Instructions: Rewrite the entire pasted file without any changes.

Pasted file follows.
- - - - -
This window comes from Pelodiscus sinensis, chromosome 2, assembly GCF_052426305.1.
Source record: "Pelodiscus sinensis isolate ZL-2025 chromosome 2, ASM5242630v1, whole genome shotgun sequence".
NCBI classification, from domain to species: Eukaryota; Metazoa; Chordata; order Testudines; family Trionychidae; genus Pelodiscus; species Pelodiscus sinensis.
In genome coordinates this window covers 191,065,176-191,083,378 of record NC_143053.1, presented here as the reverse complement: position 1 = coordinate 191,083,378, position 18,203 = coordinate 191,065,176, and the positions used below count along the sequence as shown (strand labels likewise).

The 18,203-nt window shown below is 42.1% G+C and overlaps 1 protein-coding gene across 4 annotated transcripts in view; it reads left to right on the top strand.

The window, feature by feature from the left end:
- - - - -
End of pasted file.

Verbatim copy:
This window comes from Pelodiscus sinensis, chromosome 2, assembly GCF_052426305.1.
Source record: "Pelodiscus sinensis isolate ZL-2025 chromosome 2, ASM5242630v1, whole genome shotgun sequence".
NCBI classification, from domain to species: Eukaryota; Metazoa; Chordata; order Testudines; family Trionychidae; genus Pelodiscus; species Pelodiscus sinensis.
In genome coordinates this window covers 191,065,176-191,083,378 of record NC_143053.1, presented here as the reverse complement: position 1 = coordinate 191,083,378, position 18,203 = coordinate 191,065,176, and the positions used below count along the sequence as shown (strand labels likewise).

The 18,203-nt window shown below is 42.1% G+C and overlaps 1 protein-coding gene across 4 annotated transcripts in view; it reads left to right on the top strand.

The window, feature by feature from the left end: